Advertisement
U.S. markets open in 2 hours 59 minutes
  • S&P Futures

    5,098.75
    +1.00 (+0.02%)
     
  • Dow Futures

    39,154.00
    +31.00 (+0.08%)
     
  • Nasdaq Futures

    18,030.75
    -16.75 (-0.09%)
     
  • Russell 2000 Futures

    2,009.50
    -6.50 (-0.32%)
     
  • Crude Oil

    77.65
    -0.96 (-1.22%)
     
  • Gold

    2,032.70
    +2.00 (+0.10%)
     
  • Silver

    22.75
    -0.04 (-0.17%)
     
  • EUR/USD

    1.0831
    +0.0004 (+0.03%)
     
  • 10-Yr Bond

    4.3270
    0.0000 (0.00%)
     
  • Vix

    14.05
    -0.49 (-3.37%)
     
  • GBP/USD

    1.2681
    +0.0023 (+0.18%)
     
  • USD/JPY

    150.6700
    +0.1700 (+0.11%)
     
  • Bitcoin USD

    51,146.46
    -453.16 (-0.88%)
     
  • CMC Crypto 200

    885.54
    0.00 (0.00%)
     
  • FTSE 100

    7,684.91
    +0.42 (+0.01%)
     
  • Nikkei 225

    39,098.68
    +836.48 (+2.19%)
     

Housing confidence jumps by largest amount in two years

Americans haven’t felt this good about the housing market in nearly a year, a new survey found, but rising home prices may threaten that newfound confidence.

Fannie Mae’s gauge of housing sentiment jumped 5.5 points in April to 66.8, its highest level since May 2022 and the largest monthly gain in two years. The boost was driven by increased expectations that mortgage rates would soften in the next 12 months.

Though all six components of Fannie Mae’s survey rose in April, the full index was still down by 1.7 points from one year ago. But that was a significant improvement over March, when the index was down 11.9 points from the previous year and near historic lows.

While both buyers and sellers felt slightly more optimistic about the market and the direction of mortgage rates, affordability remains a top concern going forward as limited inventory continues to help push home prices higher.

“The bump in optimism may prove to be temporary, as consumers continue to report uncertainty about the direction of home prices,” Doug Duncan, chief economist and senior vice president at Fannie Mae, said in a statement. “Until affordability improves for a larger swath of the homebuying public, we believe home sales will remain subdued compared to previous years.”

A sign is posted in front of new condominiums for sale in Los Angeles, California. (Credit: Mario Tama/Getty Images)
A sign is posted in front of new condominiums for sale in Los Angeles, California. (Credit: Mario Tama/Getty Images) (Mario Tama via Getty Images)

Homebuyer confidence improves, but not enough

Prospective homebuyers felt more optimistic about purchasing conditions as the spring kicked off. The net share of respondents who said it's a good time to buy increased 6 percentage points from March to April, Fannie Mae found, while the percentage of consumers who said it's a bad time to buy decreased from 79% to 77%. Overall, only 22% of survey respondents believed it was a good time to purchase a home.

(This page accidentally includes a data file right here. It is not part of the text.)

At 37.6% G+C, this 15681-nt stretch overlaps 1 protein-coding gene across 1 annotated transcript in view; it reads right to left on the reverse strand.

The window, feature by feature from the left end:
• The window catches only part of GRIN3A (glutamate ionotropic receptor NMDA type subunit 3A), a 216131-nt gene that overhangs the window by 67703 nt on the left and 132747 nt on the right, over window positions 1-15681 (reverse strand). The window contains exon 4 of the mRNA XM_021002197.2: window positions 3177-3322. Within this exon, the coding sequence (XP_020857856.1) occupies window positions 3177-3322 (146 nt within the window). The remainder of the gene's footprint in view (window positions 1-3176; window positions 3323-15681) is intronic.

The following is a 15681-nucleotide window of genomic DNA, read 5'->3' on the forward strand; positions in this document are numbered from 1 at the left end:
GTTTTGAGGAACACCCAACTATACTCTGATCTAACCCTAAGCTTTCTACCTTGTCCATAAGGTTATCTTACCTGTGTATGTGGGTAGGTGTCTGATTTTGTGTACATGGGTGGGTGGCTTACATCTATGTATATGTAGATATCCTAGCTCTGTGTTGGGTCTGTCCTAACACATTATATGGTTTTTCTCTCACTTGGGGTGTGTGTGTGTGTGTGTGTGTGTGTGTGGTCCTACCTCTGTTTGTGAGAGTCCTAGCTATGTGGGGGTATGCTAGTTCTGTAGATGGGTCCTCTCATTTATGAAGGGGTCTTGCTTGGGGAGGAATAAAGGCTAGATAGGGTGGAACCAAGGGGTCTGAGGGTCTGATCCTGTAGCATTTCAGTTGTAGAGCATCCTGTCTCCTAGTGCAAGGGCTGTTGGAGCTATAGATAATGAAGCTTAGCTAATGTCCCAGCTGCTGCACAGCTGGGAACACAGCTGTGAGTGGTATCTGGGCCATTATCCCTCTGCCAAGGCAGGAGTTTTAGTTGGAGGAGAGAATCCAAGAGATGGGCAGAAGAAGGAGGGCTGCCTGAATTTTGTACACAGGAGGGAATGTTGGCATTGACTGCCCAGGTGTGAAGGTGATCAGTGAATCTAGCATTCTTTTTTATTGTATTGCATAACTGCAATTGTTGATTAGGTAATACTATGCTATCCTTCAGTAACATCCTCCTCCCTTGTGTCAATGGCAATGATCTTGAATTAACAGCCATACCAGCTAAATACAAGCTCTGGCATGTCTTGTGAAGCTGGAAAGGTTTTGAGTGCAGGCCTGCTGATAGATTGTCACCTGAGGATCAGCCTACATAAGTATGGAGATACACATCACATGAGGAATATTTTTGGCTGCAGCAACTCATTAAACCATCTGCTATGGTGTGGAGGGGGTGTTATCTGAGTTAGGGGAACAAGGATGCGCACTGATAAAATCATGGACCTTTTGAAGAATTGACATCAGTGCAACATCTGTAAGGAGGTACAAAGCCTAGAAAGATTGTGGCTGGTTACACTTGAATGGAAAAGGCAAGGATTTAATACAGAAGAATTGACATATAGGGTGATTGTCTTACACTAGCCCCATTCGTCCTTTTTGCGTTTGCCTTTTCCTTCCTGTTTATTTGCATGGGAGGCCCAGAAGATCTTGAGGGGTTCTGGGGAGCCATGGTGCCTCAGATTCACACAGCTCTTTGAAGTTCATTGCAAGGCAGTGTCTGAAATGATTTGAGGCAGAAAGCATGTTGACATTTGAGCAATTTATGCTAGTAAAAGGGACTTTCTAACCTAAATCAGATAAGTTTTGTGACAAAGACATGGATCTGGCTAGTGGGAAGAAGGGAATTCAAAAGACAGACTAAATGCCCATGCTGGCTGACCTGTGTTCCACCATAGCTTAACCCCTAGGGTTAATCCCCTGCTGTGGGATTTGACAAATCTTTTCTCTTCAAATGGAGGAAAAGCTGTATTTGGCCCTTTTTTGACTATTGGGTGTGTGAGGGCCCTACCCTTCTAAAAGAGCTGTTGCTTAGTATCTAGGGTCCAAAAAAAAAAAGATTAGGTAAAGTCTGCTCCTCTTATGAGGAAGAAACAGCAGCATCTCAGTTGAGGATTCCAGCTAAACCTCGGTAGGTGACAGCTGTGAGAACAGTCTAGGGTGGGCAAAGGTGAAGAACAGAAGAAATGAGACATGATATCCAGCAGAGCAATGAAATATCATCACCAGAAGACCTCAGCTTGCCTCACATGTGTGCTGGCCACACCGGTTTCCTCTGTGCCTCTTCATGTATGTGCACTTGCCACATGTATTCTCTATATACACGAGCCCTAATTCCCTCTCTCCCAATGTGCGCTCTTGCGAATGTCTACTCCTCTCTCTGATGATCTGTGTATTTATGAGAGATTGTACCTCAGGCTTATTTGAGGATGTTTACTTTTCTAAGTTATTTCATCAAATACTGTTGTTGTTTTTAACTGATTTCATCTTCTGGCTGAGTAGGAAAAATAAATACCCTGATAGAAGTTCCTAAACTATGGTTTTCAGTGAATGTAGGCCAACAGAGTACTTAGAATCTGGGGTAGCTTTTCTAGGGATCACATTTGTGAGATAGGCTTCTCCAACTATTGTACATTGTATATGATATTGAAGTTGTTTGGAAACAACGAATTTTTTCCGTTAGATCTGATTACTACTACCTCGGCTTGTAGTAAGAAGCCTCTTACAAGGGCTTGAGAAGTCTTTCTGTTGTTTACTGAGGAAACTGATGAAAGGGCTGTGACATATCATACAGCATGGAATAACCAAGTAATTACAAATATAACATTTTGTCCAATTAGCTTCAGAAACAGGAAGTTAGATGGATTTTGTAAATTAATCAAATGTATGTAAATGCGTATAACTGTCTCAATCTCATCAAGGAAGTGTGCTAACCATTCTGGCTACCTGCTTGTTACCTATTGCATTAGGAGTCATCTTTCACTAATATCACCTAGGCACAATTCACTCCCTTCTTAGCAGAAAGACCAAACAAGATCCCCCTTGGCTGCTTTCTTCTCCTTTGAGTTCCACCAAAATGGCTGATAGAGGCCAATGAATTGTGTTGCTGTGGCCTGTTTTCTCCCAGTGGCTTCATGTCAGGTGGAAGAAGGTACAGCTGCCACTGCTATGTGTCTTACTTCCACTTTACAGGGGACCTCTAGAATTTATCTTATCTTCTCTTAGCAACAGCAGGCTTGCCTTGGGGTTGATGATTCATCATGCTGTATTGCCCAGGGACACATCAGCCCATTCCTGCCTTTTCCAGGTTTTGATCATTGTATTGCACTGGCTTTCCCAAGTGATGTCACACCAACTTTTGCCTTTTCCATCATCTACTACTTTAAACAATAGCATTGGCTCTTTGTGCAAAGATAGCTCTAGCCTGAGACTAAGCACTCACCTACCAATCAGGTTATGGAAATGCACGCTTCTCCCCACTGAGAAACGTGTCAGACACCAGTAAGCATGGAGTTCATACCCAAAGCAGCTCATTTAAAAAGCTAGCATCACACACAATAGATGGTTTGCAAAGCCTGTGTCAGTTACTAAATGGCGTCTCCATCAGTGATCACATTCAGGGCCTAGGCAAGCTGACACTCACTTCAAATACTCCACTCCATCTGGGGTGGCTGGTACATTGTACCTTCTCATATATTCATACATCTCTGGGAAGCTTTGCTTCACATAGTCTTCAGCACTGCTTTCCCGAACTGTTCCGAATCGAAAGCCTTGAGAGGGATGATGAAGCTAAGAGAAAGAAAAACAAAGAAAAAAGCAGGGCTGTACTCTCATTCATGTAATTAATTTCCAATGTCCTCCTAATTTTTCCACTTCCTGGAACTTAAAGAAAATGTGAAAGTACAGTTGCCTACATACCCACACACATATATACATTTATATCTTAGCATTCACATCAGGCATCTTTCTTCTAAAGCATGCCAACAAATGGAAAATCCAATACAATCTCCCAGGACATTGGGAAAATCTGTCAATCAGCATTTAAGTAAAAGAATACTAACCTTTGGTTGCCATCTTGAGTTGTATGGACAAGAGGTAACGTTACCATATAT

April’s brief uptick in buyer sentiment was likely driven by the slight decrease in mortgage rates, which prompted 22% of respondents in April to predict rates would go down, up from 12% in March.

Rates fell to 6.27% in April, according to Freddie Mac, down nearly a half-point from March. Still, the month ended with rates back at 6.43%.

Higher mortgage rates and home prices in April increased the monthly cost of financing 80% of the typical home by roughly 19% from a year ago, a separate study from Realtor.com found.

As a result of those increased costs and rate-sensitivity, homebuying activity remained lackluster compared with previous years, Duncan said.

“Today…consumers reflect their attitudes to what takes place in the market immediately,” Duncan told Yahoo Finance. “If interest rates drop, there’s this burst of activity when an interest rate change takes place. The same is demonstrated if rates increase.”

Home sellers thought twice before listing

A for sale sign is posted in front of a home on March 22, 2023 in San Anselmo, California. (Credit: Justin Sullivan/Getty Images)
A for sale sign is posted in front of a home on March 22, 2023 in San Anselmo, California. (Credit: Justin Sullivan/Getty Images) (Justin Sullivan via Getty Images)

The share of respondents who believed it was a good time to sell increased to 62% from 58%, Fannie Mae found, while consumers who said it’s a bad time to sell fell to 38% from 40%. Overall, those who said it's a good time to sell a home increased 5 percentage points month over month.

Though market conditions seemed to tip in favor of sellers in April – improved confidence levels weren’t enough to sway some to list.

According to a separate study from Realtor.com, home sellers were less active in April, with 21.3% fewer homes listed for sale versus a year ago. This trend is likely to continue, as nearly 82% of potential home sellers felt ‘rate trapped’ by their current, lower mortgage rate.

“It’s a sellers market with a caveat,” Duncan said. “If they sell today, they’re likely to have to take a higher interest rate if they buy another house. If they have to use any mortgage, then they’re probably gonna give away some equity and take on a higher mortgage payment because rates are up.”

With many sellers staying put, that has created another problem for homebuyers – lack of inventory and rising home prices.

“Given that we don’t see a significant downside in prices, [confidence] will pretty much plateau,” he said, noting that he’s still monitoring how the Federal Reserve interest-rate hikes may slow the economy. “I’d say we’re pretty close to plateauing at this point.”

Gabriella is a personal finance reporter at Yahoo Finance. Follow her on Twitter @__gabriellacruz.

Click here for the latest personal finance news to help you with investing, paying off debt, buying a home, retirement, and more

Read the latest financial and business news from Yahoo Finance

Advertisement